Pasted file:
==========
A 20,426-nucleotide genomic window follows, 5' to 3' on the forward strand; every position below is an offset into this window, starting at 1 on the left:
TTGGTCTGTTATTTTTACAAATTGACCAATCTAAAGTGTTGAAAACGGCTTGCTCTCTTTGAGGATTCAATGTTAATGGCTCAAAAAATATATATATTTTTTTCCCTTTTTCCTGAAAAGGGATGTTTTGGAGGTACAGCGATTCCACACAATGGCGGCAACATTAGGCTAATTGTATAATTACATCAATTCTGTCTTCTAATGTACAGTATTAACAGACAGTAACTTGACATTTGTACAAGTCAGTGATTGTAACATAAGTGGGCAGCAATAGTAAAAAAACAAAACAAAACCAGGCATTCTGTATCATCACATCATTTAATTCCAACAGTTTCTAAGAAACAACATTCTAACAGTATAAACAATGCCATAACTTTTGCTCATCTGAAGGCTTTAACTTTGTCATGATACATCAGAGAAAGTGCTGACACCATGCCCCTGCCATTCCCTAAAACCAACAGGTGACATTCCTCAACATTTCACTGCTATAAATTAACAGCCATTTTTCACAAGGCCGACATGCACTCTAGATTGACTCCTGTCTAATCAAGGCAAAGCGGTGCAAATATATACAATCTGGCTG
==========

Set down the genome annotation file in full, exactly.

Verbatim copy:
A 20,426-nucleotide genomic window follows, 5' to 3' on the forward strand; every position below is an offset into this window, starting at 1 on the left:
TTGGTCTGTTATTTTTACAAATTGACCAATCTAAAGTGTTGAAAACGGCTTGCTCTCTTTGAGGATTCAATGTTAATGGCTCAAAAAATATATATATTTTTTTCCCTTTTTCCTGAAAAGGGATGTTTTGGAGGTACAGCGATTCCACACAATGGCGGCAACATTAGGCTAATTGTATAATTACATCAATTCTGTCTTCTAATGTACAGTATTAACAGACAGTAACTTGACATTTGTACAAGTCAGTGATTGTAACATAAGTGGGCAGCAATAGTAAAAAAACAAAACAAAACCAGGCATTCTGTATCATCACATCATTTAATTCCAACAGTTTCTAAGAAACAACATTCTAACAGTATAAACAATGCCATAACTTTTGCTCATCTGAAGGCTTTAACTTTGTCATGATACATCAGAGAAAGTGCTGACACCATGCCCCTGCCATTCCCTAAAACCAACAGGTGACATTCCTCAACATTTCACTGCTATAAATTAACAGCCATTTTTCACAAGGCCGACATGCACTCTAGATTGACTCCTGTCTAATCAAGGCAAAGCGGTGCAAATATATACAATCTGGCTG